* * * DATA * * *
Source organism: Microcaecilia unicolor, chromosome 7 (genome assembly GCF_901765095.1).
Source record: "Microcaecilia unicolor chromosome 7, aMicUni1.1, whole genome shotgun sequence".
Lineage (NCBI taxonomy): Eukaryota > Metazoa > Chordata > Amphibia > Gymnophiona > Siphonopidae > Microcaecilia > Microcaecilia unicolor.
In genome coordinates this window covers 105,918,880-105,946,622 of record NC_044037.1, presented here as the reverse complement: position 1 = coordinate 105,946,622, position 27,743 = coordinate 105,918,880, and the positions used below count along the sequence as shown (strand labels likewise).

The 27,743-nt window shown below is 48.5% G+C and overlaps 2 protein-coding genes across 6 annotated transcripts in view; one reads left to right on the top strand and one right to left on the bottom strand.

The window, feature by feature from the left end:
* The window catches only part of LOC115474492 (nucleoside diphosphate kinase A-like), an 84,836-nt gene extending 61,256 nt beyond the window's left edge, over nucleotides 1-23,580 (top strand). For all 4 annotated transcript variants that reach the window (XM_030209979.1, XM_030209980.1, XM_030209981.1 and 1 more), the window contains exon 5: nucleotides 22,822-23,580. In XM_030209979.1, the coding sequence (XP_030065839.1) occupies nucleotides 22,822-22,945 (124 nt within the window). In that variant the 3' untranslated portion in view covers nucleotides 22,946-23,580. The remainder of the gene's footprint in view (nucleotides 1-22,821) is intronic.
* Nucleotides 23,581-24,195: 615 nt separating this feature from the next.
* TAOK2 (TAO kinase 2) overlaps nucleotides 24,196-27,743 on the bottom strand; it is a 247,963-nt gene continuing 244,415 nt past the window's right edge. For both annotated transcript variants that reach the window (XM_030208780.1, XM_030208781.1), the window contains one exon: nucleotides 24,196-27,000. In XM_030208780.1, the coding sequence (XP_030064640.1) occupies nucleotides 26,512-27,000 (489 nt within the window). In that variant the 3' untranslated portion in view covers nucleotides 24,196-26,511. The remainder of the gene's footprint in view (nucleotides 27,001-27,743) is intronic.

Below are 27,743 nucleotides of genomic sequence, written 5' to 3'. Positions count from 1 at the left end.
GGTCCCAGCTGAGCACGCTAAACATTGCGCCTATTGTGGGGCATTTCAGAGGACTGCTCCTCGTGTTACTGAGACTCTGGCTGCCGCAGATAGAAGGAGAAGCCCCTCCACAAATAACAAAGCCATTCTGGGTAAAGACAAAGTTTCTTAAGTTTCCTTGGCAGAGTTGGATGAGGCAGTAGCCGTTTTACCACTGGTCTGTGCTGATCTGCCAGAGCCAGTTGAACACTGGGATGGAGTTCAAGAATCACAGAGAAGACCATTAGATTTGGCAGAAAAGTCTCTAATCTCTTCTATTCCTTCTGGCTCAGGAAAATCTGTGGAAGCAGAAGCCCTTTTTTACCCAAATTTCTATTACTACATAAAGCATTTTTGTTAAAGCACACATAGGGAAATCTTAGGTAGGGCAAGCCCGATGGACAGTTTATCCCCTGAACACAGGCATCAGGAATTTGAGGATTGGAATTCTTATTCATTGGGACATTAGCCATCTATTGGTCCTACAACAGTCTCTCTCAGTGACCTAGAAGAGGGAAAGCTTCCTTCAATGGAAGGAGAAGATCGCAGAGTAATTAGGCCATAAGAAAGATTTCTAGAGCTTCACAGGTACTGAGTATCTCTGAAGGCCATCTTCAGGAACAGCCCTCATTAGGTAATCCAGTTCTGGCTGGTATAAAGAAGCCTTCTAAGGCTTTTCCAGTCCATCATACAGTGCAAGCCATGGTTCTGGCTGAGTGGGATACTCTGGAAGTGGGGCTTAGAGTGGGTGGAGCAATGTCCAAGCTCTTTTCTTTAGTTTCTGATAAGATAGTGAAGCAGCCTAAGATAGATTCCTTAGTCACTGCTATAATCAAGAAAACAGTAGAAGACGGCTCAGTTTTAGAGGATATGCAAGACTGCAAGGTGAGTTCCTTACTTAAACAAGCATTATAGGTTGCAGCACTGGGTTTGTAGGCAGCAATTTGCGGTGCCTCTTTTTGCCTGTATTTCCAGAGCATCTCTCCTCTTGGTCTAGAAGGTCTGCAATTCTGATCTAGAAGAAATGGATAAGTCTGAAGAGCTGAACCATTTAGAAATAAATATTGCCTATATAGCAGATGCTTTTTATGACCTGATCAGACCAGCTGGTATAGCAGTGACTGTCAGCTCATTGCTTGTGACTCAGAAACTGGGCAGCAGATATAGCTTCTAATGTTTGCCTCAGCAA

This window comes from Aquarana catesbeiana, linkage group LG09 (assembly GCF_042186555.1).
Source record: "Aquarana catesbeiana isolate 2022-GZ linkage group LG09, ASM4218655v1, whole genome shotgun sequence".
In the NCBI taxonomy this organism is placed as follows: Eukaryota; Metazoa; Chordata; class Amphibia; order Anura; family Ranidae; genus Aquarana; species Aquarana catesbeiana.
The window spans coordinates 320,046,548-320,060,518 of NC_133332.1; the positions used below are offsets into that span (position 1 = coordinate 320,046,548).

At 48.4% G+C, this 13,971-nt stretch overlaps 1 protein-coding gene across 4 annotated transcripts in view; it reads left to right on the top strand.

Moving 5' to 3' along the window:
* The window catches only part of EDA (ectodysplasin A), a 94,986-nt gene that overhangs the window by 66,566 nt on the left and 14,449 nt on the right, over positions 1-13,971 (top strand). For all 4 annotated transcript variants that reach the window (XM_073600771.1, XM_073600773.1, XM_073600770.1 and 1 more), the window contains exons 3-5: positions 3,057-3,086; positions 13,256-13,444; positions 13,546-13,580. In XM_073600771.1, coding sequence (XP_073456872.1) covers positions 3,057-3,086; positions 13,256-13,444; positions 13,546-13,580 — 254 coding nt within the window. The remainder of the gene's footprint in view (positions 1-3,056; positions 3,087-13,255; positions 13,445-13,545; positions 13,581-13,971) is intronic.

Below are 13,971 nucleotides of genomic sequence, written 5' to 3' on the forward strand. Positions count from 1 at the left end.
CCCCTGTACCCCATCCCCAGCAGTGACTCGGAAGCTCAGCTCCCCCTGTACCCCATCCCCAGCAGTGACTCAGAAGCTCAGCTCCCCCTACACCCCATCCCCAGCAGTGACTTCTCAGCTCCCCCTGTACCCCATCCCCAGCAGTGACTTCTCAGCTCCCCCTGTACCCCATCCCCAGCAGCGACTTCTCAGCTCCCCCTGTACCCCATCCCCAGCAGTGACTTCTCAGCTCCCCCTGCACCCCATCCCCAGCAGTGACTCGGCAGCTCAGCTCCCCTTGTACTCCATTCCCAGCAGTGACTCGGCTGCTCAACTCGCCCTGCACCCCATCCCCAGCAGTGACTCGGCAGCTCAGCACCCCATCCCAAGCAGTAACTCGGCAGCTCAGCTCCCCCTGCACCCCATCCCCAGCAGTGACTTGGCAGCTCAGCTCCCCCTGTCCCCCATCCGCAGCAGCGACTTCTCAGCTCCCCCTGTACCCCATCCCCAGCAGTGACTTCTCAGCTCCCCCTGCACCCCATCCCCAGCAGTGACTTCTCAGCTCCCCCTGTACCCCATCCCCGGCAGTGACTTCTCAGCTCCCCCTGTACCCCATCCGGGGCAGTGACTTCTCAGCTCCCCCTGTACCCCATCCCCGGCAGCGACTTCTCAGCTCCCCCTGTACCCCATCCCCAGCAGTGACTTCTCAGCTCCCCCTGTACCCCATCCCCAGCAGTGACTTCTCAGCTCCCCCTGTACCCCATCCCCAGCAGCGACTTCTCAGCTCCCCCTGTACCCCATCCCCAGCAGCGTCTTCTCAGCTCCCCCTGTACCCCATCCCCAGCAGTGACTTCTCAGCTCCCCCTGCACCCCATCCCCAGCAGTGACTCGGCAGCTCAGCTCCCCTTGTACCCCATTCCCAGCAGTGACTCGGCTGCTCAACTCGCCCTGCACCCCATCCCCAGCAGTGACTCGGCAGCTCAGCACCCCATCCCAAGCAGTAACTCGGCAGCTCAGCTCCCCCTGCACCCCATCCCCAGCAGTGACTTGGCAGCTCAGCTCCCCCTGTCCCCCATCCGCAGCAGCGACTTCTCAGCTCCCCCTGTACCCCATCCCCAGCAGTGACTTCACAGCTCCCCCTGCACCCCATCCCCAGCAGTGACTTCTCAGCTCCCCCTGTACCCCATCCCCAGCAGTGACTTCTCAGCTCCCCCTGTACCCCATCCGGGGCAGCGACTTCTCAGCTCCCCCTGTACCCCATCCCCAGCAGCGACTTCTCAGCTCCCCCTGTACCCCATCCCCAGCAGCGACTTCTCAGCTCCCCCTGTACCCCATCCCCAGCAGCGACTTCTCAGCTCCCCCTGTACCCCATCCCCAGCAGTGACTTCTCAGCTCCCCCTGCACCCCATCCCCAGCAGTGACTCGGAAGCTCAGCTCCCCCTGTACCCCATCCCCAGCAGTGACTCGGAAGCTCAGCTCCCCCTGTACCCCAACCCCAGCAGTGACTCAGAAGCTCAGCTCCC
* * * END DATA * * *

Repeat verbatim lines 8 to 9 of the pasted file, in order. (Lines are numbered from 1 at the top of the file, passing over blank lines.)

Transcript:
* Nucleotides 23,581-24,195: 615 nt separating this feature from the next.
* TAOK2 (TAO kinase 2) overlaps nucleotides 24,196-27,743 on the bottom strand; it is a 247,963-nt gene continuing 244,415 nt past the window's right edge. For both annotated transcript variants that reach the window (XM_030208780.1, XM_030208781.1), the window contains one exon: nucleotides 24,196-27,000. In XM_030208780.1, the coding sequence (XP_030064640.1) occupies nucleotides 26,512-27,000 (489 nt within the window). In that variant the 3' untranslated portion in view covers nucleotides 24,196-26,511. The remainder of the gene's footprint in view (nucleotides 27,001-27,743) is intronic.